Soyo P4I875P DRAGON 2 Platinum Edition - Page 6

..:: System BIOS ::..

For the BIOS, Soyo has opted to go with the usual streamlined layout that we are accustomed to seeing with any of the modern Phoenix BIOS’. When you enter the BIOS, you’ll come across all of those usual options such as Standard CMOS Features, Advanced BIOS Features, Advanced Chipset Features, Integrated Peripherals, Power Management Setup, PnP/PCI Configurations, PC Health Status, and all of the Default Settings, etc. One of the more unique features to the Soyo BIOS, also one of the more confusing aspects, is the Soyo Combo menu.

We’ll start things of today with the Soyo Combo menu to see why it is one of the more confusing areas of the BIOS. When you enter this menu, you will be shown a lengthy listing of available options, the first of those being system performance. Here, you are given three options, Turbo being the highest, that will determine internal settings for added performance. Below, you will have the ability to adjust the FSB of the system all the way up to 511MHz, an unattainable speed to say the least. There is also an option that offers the user that ability to set the PCI and AGP clocks, independent of the FSB. As you can see, we chose to utilize the stock 33MHz / 66MHz setting for our testing purposes. Lastly for this portion, we come across the multiplier used to determine the DRAM clock based on the FSB. As you can see above, we used a setting of .8 as an example. Here, we are running on a 1GHz FSB, while our memory speed remains at 400MHz.

The next major items that are displayed in the Soyo Combo menu detail the various voltage settings for the system. The VCore is able to attain voltages up to 1.600v in the usual .025v increments. However, one unique aspect about this BIOS is the fact that the DRAM voltage settings are 2.7v, 2.8v, and 2.9v. From our tests, the default voltage for this BIOS was 2.9v! Obviously, this board is aimed at the high-end enthusiast and overclocking crowd so memory that can safely handle the voltage and heat generated is a sure necessity. The available AGP voltage options are the usual 1.5 - 1.7v.

Finally, we come across the portion of the Soyo Combo menu that might be rather confusing to some. We next come across four sub-menus, the first belonging to the advanced DRAM settings. This is where the user will need to go to manually adjust the various memory timings that are offered, such as the CAS latency, RAS to CAS, etc. The next sub-menu is actually a listing of the main peripherals that are built-in to the board, such as the LAN controller, IDE RAID, etc. Normally we would see these settings located within the Integrated Peripherals menu. Another sub-menu allows the user to adjust whether or not they want support for IDE, SATA, or both, along with the boot order from the various devices. Lastly, we have the boot device order selection. This is yet another feature I would have expected to see located in a different menu. Now, I much do like that fact that Soyo has chosen to add all of the main settings a user will be interested in to one window, however for the less experienced users it may seem rather scattered as integrated peripheral data is seemingly located in two area of the BIOS, which could quite easily cause some confusion.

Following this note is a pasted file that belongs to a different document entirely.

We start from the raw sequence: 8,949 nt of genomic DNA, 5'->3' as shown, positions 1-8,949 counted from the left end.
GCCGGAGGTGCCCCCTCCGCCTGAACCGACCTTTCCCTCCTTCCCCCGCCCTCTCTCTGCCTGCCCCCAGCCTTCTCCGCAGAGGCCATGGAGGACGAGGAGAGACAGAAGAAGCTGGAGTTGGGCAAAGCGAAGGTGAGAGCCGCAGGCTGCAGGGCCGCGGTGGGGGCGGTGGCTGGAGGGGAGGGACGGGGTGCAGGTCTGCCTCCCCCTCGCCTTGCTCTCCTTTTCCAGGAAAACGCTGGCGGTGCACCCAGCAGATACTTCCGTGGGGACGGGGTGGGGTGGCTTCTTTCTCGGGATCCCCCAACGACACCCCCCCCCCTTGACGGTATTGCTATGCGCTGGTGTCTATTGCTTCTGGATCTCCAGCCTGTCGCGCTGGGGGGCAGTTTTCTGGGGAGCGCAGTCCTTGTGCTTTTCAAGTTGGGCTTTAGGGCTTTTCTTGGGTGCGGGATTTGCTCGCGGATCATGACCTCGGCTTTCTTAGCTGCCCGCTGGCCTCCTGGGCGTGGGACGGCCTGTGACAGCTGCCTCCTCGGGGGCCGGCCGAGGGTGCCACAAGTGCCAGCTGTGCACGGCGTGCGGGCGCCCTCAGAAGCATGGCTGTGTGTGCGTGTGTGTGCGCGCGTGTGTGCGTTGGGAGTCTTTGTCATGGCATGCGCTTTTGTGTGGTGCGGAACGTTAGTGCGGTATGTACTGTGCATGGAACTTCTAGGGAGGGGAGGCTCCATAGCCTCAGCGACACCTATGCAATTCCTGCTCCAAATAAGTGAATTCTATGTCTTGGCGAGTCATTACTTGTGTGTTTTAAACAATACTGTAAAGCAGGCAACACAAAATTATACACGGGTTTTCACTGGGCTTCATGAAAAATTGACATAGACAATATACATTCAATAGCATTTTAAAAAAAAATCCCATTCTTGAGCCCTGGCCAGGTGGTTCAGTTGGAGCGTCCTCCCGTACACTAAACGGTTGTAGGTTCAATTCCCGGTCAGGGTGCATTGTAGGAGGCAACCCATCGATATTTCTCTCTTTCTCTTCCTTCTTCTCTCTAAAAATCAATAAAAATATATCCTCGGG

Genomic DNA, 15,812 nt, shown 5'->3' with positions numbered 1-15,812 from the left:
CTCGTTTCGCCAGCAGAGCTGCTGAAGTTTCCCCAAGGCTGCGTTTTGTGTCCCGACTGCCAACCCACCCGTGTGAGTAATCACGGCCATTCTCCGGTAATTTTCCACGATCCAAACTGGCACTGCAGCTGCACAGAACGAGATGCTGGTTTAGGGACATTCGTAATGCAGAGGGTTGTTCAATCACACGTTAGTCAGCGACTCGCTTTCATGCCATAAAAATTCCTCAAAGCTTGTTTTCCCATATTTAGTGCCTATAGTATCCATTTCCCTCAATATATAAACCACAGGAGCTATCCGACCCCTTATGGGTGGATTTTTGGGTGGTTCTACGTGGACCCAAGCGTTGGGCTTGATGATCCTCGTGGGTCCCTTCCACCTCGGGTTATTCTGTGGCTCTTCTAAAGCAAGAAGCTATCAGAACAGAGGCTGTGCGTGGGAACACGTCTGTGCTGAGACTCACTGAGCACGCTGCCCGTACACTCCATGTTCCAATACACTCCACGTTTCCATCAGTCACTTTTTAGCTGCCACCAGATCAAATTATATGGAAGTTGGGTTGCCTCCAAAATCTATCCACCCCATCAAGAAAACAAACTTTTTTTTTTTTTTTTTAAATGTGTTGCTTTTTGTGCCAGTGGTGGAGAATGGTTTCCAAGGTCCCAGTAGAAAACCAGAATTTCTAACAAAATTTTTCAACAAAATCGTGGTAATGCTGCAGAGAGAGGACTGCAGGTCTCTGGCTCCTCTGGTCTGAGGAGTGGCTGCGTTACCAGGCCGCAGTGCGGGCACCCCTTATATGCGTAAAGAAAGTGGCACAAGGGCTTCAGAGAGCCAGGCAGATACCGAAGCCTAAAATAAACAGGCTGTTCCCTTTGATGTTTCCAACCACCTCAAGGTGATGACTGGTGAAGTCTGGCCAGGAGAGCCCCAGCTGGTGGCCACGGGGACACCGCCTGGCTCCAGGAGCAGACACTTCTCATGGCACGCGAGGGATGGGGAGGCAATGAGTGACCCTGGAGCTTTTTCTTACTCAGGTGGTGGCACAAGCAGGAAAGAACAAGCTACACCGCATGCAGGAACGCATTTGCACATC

Given that the Soyo Combo portion of the BIOS features all of the main settings, the only remaining window within the BIOS that we’ll be giving a quick go-over is the PC Health Status menu. Here we have the ability to check the system temperatures, RPM readings, and voltage readings. From personal use with the board, the temperatures that are reported are not accurate, so you’ll want to take them with a grain of salt. Why do I say this? Well, no matter what I was doing, whether the system as idling or under full load for an extended period of time, the BIOS repeatedly reported a temperature of either 45 or 46C, never changing. Hopefully Soyo will be able to address this issue in a future BIOS release.

Overall the BIOS that comes along with the Soyo P4I875P DRAGON 2 “Platinum Edition” is what I had expected. I would have preferred to see a little more memory timing tweaks available, but given the three system performance settings, this is already addressed, just not by the individual user. The overclocking options and system voltages provided are robust enough for any user to take their chip to the max, especially given the available DRAM voltages. Since users will be limited to overclocking via the FSB, it only makes sense to offer higher DRAM voltages to get every last MHz out of your RAM. Although I personally very much like the Soyo Combo menu and it’s re-location of the main settings that a user would adjust, it still makes things appear scattered, and might cause some confusion for those who are unfamiliar with such a BIOS layout.

..:: Overclocking Performance ::..

I’ve had several requests to add a small section covering how well the motherboard we review overclocked, so if you ask, you shall receive. As far as FSB overclocking goes, we were far from disappointed at the results we achieved. With the VCore set for 1.50v, and 2.7v for the DRAM, we were able to achieve a solid overclock of a little over 1.1GHz. The best / worst part about this overclock is, the limiting factor in testing ended up being a RAM speed limitation. With some high speed, high quality memory made for overclocking, I do not doubt that a 1.2GHz FSB could quite possibly have been attainable. Clearly though, this board has shown me its prowess for overclocking.